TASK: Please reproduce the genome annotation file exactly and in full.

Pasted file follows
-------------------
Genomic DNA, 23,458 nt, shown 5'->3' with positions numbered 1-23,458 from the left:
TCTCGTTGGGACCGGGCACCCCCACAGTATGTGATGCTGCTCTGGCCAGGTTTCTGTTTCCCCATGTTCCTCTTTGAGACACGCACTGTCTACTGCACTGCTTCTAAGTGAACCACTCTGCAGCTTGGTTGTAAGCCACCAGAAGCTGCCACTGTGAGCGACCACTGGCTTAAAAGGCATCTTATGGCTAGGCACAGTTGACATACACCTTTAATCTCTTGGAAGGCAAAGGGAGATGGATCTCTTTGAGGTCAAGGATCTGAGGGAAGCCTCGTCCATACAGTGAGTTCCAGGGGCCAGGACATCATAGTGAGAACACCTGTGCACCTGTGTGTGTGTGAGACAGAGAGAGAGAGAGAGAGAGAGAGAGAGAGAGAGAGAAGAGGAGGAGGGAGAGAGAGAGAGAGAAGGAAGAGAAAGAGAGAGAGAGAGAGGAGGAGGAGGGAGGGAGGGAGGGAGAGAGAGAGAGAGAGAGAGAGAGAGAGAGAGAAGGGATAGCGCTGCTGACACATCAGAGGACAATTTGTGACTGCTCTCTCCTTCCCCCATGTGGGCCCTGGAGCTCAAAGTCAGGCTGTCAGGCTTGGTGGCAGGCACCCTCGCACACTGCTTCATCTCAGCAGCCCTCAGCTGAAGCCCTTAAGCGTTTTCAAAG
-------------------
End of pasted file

Genomic DNA, 23,458 nt, shown 5'->3' with positions numbered 1-23,458 from the left:
TCTCGTTGGGACCGGGCACCCCCACAGTATGTGATGCTGCTCTGGCCAGGTTTCTGTTTCCCCATGTTCCTCTTTGAGACACGCACTGTCTACTGCACTGCTTCTAAGTGAACCACTCTGCAGCTTGGTTGTAAGCCACCAGAAGCTGCCACTGTGAGCGACCACTGGCTTAAAAGGCATCTTATGGCTAGGCACAGTTGACATACACCTTTAATCTCTTGGAAGGCAAAGGGAGATGGATCTCTTTGAGGTCAAGGATCTGAGGGAAGCCTCGTCCATACAGTGAGTTCCAGGGGCCAGGACATCATAGTGAGAACACCTGTGCACCTGTGTGTGTGTGAGACAGAGAGAGAGAGAGAGAGAGAGAGAGAGAGAGAGAGAAGAGGAGGAGGGAGAGAGAGAGAGAGAAGGAAGAGAAAGAGAGAGAGAGAGAGGAGGAGGAGGGAGGGAGGGAGGGAGAGAGAGAGAGAGAGAGAGAGAGAGAGAGAGAAGGGATAGCGCTGCTGACACATCAGAGGACAATTTGTGACTGCTCTCTCCTTCCCCCATGTGGGCCCTGGAGCTCAAAGTCAGGCTGTCAGGCTTGGTGGCAGGCACCCTCGCACACTGCTTCATCTCAGCAGCCCTCAGCTGAAGCCCTTAAGCGTTTTCAAAG